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‘Mama Mitchell’: Southeast Middle School Athletics Director Janet Mitchell retires

SALISBURY — Describing retiring Southeast Middle School Athletics Director Janet Mitchell, both her students and co-workers use similar words: Coach. Mentor. Friend.

Another, shared by the Southeast student body after Mitchell’s Jan. 31 retirement, is a bit more endearing.

“They call her Mama Mitchell,” said Paige Smart, an eighth-grade English teacher at the middle school.

Becky Borst, the mother of three children who attended Southeast during Mitchell’s time at the school, explained.

“This woman knew every child’s name,” Borst said. “Not only was she the school’s athletic director and a PE teacher, she would step in as a parent for these kids as well. She was more than just an employee.”

Mitchell began her work at the Rowan County school in August 2001, having moved to Concord that July. The job came to her quickly, she said, “but it ended up being the most incredible job I ever had.”

Aside from her work as a PE teacher and athletics director, Mitchell had served Southeast as a boys soccer coach since 2006. In that time, she led the team through 148 wins, eight ties and six loses.

Her dedication on the field gave her ample opportunity to earn her matriarchal title among students. In volunteering to take players home from practice, she developed close-knit relationships with the diverse families of the Southeast community.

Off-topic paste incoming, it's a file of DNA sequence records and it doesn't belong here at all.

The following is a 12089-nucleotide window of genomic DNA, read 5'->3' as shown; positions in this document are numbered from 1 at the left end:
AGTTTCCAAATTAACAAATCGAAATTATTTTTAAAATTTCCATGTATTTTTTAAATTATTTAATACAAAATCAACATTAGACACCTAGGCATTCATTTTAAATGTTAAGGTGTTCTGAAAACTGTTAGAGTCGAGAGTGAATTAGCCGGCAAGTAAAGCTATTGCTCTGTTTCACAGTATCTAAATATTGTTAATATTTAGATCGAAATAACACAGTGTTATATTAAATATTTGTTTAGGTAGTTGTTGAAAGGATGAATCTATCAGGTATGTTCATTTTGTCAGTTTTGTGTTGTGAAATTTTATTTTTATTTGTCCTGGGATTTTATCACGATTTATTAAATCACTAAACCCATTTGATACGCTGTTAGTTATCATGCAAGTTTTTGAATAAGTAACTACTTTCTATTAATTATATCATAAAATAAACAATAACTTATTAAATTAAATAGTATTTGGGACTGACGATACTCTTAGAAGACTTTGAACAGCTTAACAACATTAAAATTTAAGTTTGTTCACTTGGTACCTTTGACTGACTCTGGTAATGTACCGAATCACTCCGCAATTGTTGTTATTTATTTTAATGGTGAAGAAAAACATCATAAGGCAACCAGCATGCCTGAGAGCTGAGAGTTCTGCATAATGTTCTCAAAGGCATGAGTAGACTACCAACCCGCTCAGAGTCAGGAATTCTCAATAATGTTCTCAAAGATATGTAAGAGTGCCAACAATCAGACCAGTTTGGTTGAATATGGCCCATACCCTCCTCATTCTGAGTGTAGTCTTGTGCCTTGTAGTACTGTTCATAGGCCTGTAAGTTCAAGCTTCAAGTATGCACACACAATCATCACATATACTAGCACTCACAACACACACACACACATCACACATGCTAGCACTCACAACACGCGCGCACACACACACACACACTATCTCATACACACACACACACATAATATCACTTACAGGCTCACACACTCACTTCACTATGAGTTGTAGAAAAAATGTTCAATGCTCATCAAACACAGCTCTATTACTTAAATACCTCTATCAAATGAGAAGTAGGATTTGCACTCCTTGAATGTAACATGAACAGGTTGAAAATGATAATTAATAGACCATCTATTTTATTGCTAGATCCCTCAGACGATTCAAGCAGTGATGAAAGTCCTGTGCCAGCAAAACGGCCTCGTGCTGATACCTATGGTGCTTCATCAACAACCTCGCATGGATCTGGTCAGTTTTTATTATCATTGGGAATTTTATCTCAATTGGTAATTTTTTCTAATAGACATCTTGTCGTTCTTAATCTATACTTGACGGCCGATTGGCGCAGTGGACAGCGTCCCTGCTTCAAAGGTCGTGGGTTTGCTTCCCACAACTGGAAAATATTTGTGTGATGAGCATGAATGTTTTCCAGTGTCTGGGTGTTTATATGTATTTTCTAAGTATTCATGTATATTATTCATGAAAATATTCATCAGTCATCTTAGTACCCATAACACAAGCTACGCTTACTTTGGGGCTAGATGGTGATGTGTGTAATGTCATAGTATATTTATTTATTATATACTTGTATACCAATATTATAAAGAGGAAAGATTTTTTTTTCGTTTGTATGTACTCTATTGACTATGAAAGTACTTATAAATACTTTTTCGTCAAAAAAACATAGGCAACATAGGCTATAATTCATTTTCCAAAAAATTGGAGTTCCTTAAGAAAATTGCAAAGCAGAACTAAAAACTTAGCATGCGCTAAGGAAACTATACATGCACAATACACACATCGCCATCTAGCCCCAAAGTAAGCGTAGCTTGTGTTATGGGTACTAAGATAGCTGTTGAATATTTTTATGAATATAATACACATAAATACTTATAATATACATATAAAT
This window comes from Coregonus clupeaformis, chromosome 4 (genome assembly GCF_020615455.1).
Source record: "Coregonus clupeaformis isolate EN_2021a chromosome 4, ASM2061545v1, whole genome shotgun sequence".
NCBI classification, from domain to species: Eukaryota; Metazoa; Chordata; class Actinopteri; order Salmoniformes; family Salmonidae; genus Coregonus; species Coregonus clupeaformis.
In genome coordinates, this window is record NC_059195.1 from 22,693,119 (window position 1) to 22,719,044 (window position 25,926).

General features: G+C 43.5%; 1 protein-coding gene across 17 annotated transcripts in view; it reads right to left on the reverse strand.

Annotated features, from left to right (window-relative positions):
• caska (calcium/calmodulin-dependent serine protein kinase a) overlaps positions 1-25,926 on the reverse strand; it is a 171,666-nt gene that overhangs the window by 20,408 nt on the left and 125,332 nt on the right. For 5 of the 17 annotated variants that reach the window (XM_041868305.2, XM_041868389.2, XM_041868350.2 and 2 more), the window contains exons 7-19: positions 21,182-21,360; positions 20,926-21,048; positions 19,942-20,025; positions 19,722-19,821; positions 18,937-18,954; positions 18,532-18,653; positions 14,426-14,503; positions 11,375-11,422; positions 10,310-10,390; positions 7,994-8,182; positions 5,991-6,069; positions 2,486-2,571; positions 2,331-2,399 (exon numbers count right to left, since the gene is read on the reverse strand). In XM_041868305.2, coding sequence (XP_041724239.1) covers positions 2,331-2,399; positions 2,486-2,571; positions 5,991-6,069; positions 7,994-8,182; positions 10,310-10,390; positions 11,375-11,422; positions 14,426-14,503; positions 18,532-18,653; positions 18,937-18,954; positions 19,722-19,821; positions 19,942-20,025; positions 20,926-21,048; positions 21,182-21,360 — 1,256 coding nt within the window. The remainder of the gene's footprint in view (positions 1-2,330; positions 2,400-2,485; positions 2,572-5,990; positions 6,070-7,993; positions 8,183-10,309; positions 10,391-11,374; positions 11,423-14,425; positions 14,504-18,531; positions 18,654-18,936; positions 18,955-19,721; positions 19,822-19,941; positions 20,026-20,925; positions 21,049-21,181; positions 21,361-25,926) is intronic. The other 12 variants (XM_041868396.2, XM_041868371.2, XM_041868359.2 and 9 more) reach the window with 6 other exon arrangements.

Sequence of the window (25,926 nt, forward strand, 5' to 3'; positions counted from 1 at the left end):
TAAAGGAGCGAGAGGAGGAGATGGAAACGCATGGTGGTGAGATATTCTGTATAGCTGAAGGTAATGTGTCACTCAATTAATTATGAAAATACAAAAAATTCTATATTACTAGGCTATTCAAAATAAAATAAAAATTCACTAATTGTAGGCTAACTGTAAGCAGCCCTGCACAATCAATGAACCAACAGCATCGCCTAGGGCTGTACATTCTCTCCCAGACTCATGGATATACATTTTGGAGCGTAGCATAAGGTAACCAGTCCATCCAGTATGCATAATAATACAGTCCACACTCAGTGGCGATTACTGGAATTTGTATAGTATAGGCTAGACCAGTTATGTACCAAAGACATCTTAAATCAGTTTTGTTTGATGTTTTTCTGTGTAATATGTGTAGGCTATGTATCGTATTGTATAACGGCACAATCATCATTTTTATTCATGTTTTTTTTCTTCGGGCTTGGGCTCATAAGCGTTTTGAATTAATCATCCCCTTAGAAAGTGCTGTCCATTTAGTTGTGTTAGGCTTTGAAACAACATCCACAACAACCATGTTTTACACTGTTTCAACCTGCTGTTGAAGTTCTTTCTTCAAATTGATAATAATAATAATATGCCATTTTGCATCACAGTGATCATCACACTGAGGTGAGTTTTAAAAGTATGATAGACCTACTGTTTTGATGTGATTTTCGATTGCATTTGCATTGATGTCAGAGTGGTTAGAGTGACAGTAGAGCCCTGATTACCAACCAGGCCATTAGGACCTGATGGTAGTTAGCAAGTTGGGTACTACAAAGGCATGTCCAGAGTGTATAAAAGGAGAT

“I embraced them, and they embraced me. … I was just part of the family,” she said. “I think in this day and age when there’s so much diversion over immigration, they were all just thankful that someone wanted to love their children like they did. And I did.”

Bridgette Goodine, an intervention specialist at Southeast, said Mitchell has a natural ability to make anyone feel at ease.

“She just connects with everyone,” Goodine said. “She really worked to find out about each individual student and their families. The kids love her and open up their hearts to her.”

Goodine said there are “no words to describe the lives she’s touched,” and Mitchell’s former student athletes agree.

“Southeast soccer was truly never just a soccer team. It was a family,” said 20-year-old Southeast alum German Delgado. “We all had our ups and downs but that didn’t matter because we all knew Coach Mitchell was there for us.”

Brothers Cameron and Kaleb Isenhour, now 19 and 24 respectively, spoke similarly.

“We could always come to Coach Mitchell if we had a problem and she would find a way to help,” said Kaleb.

Cameron, 24, now works as a track and field coach, and Mitchell gave him his first coaching job.

“It was an honor and a privilege to work for Coach Mitchell,” he said. “Mitchell is a phenomenal teacher, athletic director and soccer coach, but most importantly (she’s) an even better person.”

Co-worker Smart said that more than anything, Mitchell was a listening ear. “You could tell her anything and you never got any judgment.”

Smart said Mitchell helped her through her first and most trying year of teaching, a year when she was contemplating leaving the teaching profession altogether. She did so through not only listening but providing constant encouragement and advice.

For Mitchell, the decision to offer support for fellow educators is natural: the worlds of education and athletics are the worlds of her heart, she said.

“It is a heartfelt profession that so desperately needs people that care about children,” said Mitchell. “Don’t look for all the highs because the lows often turn into something you were never expecting. These kids give you what you need to go on. … It will be a rewarding life if you let it.”



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